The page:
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The field used to represent cotton production in Texas is located in Milam County, although cotton is grown throughout Texas. According to the 1997 Census of Agriculture, Texas ranked 1st among the major cotton producing states in the U.S. with more than 5 million acres in production. Most cotton is grown in the High Plains (67%) and Rolling Plains (20%) regions of the state. Cotton is planted in the late winter/early Spring (February and March) in the Lower Rio Grande region and progresses into June in the southern High Plains. Cotton is planted by the "skip-row" or "ultra-narrow row" method. Skip row refers to the technique where every third row is "skipped" to permit the crop to take advantage of soil moisture in semi-arid regions. Ultra-narrow row (UNR) cotton is spaced at 20 inches apart which tends to increase yields and efficiency of productions systems. Both systems require the use of irrigation. Fifty percent of cotton production in the High Plains is irrigated and less than ten percent in the Rolling Plains is irrigated. Furrow irrigation is the most common in the Lower Rio Grande and sprinkler systems are most common in the High Plains. Low Energy Precision Application center pivot irrigation is beginning to make inroad in the area because of its lower pressure requirements, lower evaporation losses and water savings. Row spacing is generally 38-inches with 3-4 plants per foot row in all but UNR cotton. Row canopies tend to be very close to 100 percent, while the canopy between rows is much less. All cotton is defoliated prior to harvesting. Conventional tillage is the dominant practice. The soil selected to simulate the field is a Crockett fine sandy loam. Crockett fine sandy loam is a fine, smectitic, thermic Udertic Paleustalfs. The series is mainly used to grow cotton, grain sorghum, and small grains, but more than half the acreage is now in pasture. Crockett fine sandy loam is a deep, moderately well drained, very slowly permeable soil with low to very high runoff depending on slope. These soils formed in residuum derived from weathered alkaline marine clays, sandy clays, or shale, interbedded with sandier materials mainly of Cretaceous age. They are located on broad nearly level to moderately sloping uplands. Slopes are generally between 1 to 5 percent, but may range from 0 to 10 percent. The series is extensive in MLRA 86, 87A, and 87B. Crockett fine sandy loam is a Hydrologic Group C soil.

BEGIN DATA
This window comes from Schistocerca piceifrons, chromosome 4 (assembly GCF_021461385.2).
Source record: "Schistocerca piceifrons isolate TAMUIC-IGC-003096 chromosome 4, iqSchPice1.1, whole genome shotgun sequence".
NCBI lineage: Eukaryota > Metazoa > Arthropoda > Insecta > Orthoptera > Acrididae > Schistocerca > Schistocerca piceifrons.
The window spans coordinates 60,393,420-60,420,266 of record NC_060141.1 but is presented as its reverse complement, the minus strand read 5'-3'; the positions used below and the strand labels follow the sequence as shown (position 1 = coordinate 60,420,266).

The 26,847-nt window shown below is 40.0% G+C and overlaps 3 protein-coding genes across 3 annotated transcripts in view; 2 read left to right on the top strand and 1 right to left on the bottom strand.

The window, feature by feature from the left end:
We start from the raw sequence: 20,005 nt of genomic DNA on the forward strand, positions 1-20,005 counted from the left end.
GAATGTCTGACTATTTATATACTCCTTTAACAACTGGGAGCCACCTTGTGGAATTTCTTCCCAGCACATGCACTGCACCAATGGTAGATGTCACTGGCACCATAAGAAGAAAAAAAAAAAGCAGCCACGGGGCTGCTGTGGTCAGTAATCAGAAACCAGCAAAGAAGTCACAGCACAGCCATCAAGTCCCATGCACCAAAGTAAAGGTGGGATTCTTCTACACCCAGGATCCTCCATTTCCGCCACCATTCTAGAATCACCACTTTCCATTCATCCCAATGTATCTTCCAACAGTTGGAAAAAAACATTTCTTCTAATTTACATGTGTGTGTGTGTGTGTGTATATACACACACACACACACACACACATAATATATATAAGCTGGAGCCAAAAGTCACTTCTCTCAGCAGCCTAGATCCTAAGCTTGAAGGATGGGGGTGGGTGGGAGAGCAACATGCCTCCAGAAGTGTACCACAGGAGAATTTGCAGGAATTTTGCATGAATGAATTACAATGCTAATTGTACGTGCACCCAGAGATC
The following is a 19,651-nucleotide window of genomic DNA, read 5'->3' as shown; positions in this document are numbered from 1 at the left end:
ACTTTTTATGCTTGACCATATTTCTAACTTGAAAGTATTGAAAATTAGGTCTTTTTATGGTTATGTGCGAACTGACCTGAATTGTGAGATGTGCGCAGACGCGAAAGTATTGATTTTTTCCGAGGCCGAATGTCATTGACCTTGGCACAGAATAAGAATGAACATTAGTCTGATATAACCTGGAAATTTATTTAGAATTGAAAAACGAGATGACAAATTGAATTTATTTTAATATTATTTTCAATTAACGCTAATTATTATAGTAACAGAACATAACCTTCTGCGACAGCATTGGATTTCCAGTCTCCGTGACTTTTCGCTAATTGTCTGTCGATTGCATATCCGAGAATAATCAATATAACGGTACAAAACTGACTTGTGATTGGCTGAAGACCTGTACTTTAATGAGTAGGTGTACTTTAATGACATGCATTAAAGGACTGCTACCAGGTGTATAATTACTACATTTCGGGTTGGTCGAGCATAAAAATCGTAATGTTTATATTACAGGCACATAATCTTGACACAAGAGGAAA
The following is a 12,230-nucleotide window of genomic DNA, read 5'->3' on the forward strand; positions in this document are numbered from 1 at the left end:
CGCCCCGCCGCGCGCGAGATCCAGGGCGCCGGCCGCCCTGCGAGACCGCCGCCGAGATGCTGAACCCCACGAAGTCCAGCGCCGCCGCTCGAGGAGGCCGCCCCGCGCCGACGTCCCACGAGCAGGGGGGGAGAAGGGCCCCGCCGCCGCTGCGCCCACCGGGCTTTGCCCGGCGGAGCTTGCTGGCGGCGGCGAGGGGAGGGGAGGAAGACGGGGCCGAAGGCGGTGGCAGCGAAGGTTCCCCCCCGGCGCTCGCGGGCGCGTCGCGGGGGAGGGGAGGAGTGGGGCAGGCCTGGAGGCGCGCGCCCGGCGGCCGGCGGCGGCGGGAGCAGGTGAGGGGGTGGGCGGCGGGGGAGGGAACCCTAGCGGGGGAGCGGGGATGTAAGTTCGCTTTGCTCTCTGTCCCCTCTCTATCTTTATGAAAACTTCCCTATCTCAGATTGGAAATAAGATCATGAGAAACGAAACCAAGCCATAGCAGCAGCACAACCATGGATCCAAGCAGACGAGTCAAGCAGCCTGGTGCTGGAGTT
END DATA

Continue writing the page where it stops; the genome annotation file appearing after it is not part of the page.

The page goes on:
Table 1.
PRZM 3.12 Climate and Time Parameters for the Milam, County - Cotton
Starting Date January 1, 1950Meteorological File - Austin, TX (W13958)
Ending Date December 31, 1983Meteorological File - Austin, TX (W13958)
Pan Evaporation Factor (PFAC) 0.7PRZM Manual Figure 5.1 (EPA, 1998)
Snowmelt Factor (SFAC) 0.3 cm C- 1PRZM Manual Table 5.1.(EPA, 1998)
Minimum Depth of Evaporation (ANETD) 25.0 cmPRZM Manual Figure 5.2.(EPA, 1998)

Table 2.
PRZM 3.12 Erosion and Landscape Parameters for Milam, County - Cotton
Method to Calculate Erosion (ERFLAG) 4 (MUSS)PRZM Manual (EPA, 1998)
USLE K Factor (USLEK) 0.3 tons EI-1*FARM Manual, Table 3.1 (EPA, 1985)
USLE LS Factor (USLELS) 0.365Haan and Barfield, 1978
USLE P Factor (USLEP) 1.00PRZM Manual (EPA, 1998)
Field Area (AFIELD) 172 haArea of Shipman Reservoir watershed (EPA, 1999)
NRCS Hyetograph (IREG) 4PRZM Manual Figure 5.12 (EPA, 1998)
Slope (SLP) 2.5%Selected according to QA/QC Guidance (EPA, 2001)
Hydraulic Length (HL) 600 mShipman Reservoir (EPA, 1999)

* EI = 100 ft-tons * in/ acre*hr

Table 3.
PRZM 3.12 Crop Parameters for Milam, County - Cotton
Initial Crop (INICRP) 1Set to one for all crops (EPA, 2001)
Initial Surface Condition (ISCOND) 1Set to default for fallow surface prior to planting
Number of Different Crops (NDC) 1Set to crops in simulation - generally one
Number of Cropping Periods (NCPDS) 36Set to weather data. Austin, TX (W13958)
Maximum rainfall interception storage of crop (CINTCP) 0.2 PRZM Table 5.4 (EPA, 1998)
Maximum Active Root Depth (AMXDR) 60 cmPRZM Input Collator, PIC (Burns, 1992); PRZM Table 5.9 (EPA, 1998)